Kenneth Burke (1998/1941) Literature as Equipment for Living (.pdf), The Critical Tradition: Classic Texts and Contemporary Trends, 2nd Edition, David H. Richter (ed), Bedford Books, Boston.
Lauren Berlant (2011) Cruel Optimism, Duke University Press, Durham.
Posted on | June 7, 2013 | 1 Comment
The presumption is that people will “hack for good,” since to do otherwise is to question the implicit gift economy underwriting the event. But since when is hacking necessarily or in any way obviously done “for good”? This is a curious development. Jason said as we were leaving: “The government wants you to hack it. Isn’t that peculiar?” It’s as if Obama’s legacy has been to co-opt change to mean good even if we can’t see change happening. Change as always already good because it’s imminent; change as whatever you want it to be. The event left both of us with the impression that in almost every way conceivable, hacking is now hegemonic. Hacking open data is the path to good citizenship.
Once the introductions were over the first thing the major sponsor (AT&T) talked about were the rules, since “we don’t want anyone suing each other.” As an AT&T employee, he wasn’t able to compete, for instance. No team could win more than 2 prizes. You were allowed to draw on team mates offsite, i.e. phone a friend. That was about it. The default assumption was that all information was sharable. So if you had anything private or personal on your computer that might be exposed, don’t bring it to the hackathon. Too late if you were already there…
Dotcom-start-up evangelism was everywhere. Another one of the LA sponsors (a guy from Scopely) was all “You guys are AWESOME for giving up your weekend!” But concluded his speech with a blatant plug – “We’re hiring.” In case anyone hadn’t already noticed that this was the most convenient CV search in years. There is much more to think about in terms of how hackathons contribute to tech industry norms and the inevitability of free labor in general. This is homework for me – and a big part of what we are studying right now in the ISTC.
I wondered what motivated kids (as opposed to unemployed or enthusiastic programmers) to be there. A lot of kids just seemed to be chilling out and enjoying not being at home or the mall. It matters that the LA venue was Boyle Heights. Young people who might normally use the center may not map on to a demographic that can code. But at least one of the winning apps seemed to be trying to create a pedagogical opportunity to encourage more local kids to learn how to. I’d love to know more about that.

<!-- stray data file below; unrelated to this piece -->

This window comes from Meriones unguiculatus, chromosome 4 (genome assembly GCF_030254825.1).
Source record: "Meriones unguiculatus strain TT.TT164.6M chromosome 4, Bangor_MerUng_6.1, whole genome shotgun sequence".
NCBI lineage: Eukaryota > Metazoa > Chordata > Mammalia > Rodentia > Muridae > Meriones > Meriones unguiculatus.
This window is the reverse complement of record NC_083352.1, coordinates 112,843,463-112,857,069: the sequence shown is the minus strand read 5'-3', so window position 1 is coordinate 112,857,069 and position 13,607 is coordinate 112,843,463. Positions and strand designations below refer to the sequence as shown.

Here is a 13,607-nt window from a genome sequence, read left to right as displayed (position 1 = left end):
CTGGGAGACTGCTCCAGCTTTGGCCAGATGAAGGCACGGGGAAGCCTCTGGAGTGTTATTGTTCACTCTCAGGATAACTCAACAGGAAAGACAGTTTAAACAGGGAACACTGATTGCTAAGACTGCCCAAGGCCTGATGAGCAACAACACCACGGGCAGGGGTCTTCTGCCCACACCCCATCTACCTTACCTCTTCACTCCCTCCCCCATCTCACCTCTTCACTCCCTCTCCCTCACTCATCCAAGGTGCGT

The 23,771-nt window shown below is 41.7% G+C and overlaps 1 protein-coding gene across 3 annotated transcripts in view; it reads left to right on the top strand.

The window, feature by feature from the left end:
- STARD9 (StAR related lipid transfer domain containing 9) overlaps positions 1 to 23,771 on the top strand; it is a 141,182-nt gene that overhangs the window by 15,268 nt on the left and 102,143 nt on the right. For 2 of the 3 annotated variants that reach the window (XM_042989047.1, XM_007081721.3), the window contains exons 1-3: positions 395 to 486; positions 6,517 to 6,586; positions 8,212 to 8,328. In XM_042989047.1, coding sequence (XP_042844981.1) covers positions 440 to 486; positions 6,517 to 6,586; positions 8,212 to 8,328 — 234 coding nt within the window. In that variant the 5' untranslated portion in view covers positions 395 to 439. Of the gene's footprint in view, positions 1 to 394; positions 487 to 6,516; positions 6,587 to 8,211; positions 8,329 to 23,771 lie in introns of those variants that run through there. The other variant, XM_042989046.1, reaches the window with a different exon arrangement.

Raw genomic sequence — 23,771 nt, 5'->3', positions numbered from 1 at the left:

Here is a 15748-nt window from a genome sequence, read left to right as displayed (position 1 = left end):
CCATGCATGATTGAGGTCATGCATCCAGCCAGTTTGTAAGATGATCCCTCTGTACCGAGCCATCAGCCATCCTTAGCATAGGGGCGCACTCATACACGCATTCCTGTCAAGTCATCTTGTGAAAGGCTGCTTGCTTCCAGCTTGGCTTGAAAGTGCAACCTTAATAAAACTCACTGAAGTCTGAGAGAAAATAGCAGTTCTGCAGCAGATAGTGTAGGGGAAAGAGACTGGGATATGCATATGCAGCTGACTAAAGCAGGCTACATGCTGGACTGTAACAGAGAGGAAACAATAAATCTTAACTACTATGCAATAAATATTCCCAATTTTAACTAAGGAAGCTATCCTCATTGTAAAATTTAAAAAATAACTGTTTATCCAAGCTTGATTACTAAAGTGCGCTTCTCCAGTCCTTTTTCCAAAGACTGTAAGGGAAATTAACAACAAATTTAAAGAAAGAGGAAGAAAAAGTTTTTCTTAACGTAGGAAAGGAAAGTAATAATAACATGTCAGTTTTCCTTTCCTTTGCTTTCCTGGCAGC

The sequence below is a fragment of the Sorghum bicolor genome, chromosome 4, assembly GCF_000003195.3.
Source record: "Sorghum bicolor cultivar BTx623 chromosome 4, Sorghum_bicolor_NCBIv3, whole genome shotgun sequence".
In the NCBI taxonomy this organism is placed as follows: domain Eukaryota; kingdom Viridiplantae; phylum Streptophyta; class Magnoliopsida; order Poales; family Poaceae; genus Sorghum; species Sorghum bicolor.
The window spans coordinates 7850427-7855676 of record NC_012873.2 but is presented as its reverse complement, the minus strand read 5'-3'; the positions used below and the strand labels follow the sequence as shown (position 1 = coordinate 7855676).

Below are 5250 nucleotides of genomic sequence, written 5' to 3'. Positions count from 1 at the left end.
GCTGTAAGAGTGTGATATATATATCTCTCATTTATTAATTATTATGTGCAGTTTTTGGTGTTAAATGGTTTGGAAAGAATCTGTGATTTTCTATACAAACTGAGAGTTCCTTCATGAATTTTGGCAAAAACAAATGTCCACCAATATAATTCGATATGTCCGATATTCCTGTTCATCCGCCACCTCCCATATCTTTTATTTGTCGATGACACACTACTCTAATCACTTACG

I figure many of the kids would have been perplexed by the speech from Mayor-elect Eric Garcetti, who used the occasion to get some great sound-bites out to the press. I was totally seduced by all this as if I was in a scene from The Wire – I found myself tweeting in the fray and unfortunately now seem to be listed on terrifying Twitter feeds for LA Innovators and such. Eeek.
What was so fascinating about his speech was what it revealed about government. It’s broken. It cannot fix the most basic things for its citizens. Lauding the hackers, he acknowledged that anything they did that day would matter, would be better than what was in place now. “You don’t accept the world as it is,” he said, riffing off the general vibe of youthiness. The bottom line for government and civic participation was captured by the logic: “You didn’t make it worse.” This was Garcetti’s idea of a joke, but it was pivotal. It genuflected to the challenges facing LA as a city. In one breath he was championing the need to appoint a CTO and CIO in his term, admitting that cities are now best run as corporations, while pointing to the simplest services a city should be able to provide (and doesn’t). “We still need to pave that pothole with asphalt,” he said, “but knowing the pothole is there” is something open data can fix. I ruminated on this as I navigated a path to the freeway home.
Garcetti wants LA to be “The best place in the world to hack”; the hackathon the birthplace of “the next tech CEO.” In his term, he wants every kid to have access to coding classes in high school, because education isn’t about preparing people for manufacturing jobs anymore. The winner of the hackathon was promised City Hall itself: “We’re going to open up the doors and the departments… to build a city of Angels for everyone.” I needed a hose down after all that. You can see how the idea of transparency is very easily transported from data to political process and democracy in general.
Two other things stood out. The fact that will.i.am (major sponsor and Intel Creative Director) and Garcetti are both from Boyle Heights made this personal. Representing the absent Will for the “I am Angel” foundation, Enrique Legaspi bridged hip hop and hacking culture by urging participants to “keep it fresh” and “take these data sets to the next level.” He also cut a cute take on gentrification and racial politics when he noted: “Boyle Heights is very creative. In the past, it created 32 gangs!!” Boom boom.
But my favorite line came from the guy who was representing LA County, a more subdued bureaucrat who was involved in making some of the county data available for the event. It was such a brief thing, but it was the most refreshing and humble voice I heard all day: “The data’s not perfect, you’re dealing with the real stuff.”« go back — keep looking »